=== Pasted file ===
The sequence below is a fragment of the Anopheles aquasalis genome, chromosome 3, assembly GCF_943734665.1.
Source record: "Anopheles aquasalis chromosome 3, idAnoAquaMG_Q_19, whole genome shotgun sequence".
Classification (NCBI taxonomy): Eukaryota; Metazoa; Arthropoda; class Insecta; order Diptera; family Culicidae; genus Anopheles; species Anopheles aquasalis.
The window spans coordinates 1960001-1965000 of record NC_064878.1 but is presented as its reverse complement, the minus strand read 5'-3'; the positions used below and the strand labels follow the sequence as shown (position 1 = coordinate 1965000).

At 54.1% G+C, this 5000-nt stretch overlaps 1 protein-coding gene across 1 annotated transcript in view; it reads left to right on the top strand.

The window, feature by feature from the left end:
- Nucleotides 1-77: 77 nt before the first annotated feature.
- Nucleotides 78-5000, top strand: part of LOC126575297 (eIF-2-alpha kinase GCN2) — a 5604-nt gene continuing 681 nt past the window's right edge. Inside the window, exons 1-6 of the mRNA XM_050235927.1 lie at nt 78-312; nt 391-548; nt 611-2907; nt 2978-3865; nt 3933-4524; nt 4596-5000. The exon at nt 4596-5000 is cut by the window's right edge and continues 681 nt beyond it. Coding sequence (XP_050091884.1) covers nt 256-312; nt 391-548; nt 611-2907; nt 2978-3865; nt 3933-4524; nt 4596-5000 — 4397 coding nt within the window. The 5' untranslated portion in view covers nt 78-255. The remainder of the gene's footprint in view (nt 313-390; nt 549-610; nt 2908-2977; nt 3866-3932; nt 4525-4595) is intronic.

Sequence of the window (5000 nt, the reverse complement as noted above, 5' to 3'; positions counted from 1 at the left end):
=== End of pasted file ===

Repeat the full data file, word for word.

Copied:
The sequence below is a fragment of the Anopheles aquasalis genome, chromosome 3, assembly GCF_943734665.1.
Source record: "Anopheles aquasalis chromosome 3, idAnoAquaMG_Q_19, whole genome shotgun sequence".
Classification (NCBI taxonomy): Eukaryota; Metazoa; Arthropoda; class Insecta; order Diptera; family Culicidae; genus Anopheles; species Anopheles aquasalis.
The window spans coordinates 1960001-1965000 of record NC_064878.1 but is presented as its reverse complement, the minus strand read 5'-3'; the positions used below and the strand labels follow the sequence as shown (position 1 = coordinate 1965000).

At 54.1% G+C, this 5000-nt stretch overlaps 1 protein-coding gene across 1 annotated transcript in view; it reads left to right on the top strand.

The window, feature by feature from the left end:
- Nucleotides 1-77: 77 nt before the first annotated feature.
- Nucleotides 78-5000, top strand: part of LOC126575297 (eIF-2-alpha kinase GCN2) — a 5604-nt gene continuing 681 nt past the window's right edge. Inside the window, exons 1-6 of the mRNA XM_050235927.1 lie at nt 78-312; nt 391-548; nt 611-2907; nt 2978-3865; nt 3933-4524; nt 4596-5000. The exon at nt 4596-5000 is cut by the window's right edge and continues 681 nt beyond it. Coding sequence (XP_050091884.1) covers nt 256-312; nt 391-548; nt 611-2907; nt 2978-3865; nt 3933-4524; nt 4596-5000 — 4397 coding nt within the window. The 5' untranslated portion in view covers nt 78-255. The remainder of the gene's footprint in view (nt 313-390; nt 549-610; nt 2908-2977; nt 3866-3932; nt 4525-4595) is intronic.

Sequence of the window (5000 nt, the reverse complement as noted above, 5' to 3'; positions counted from 1 at the left end):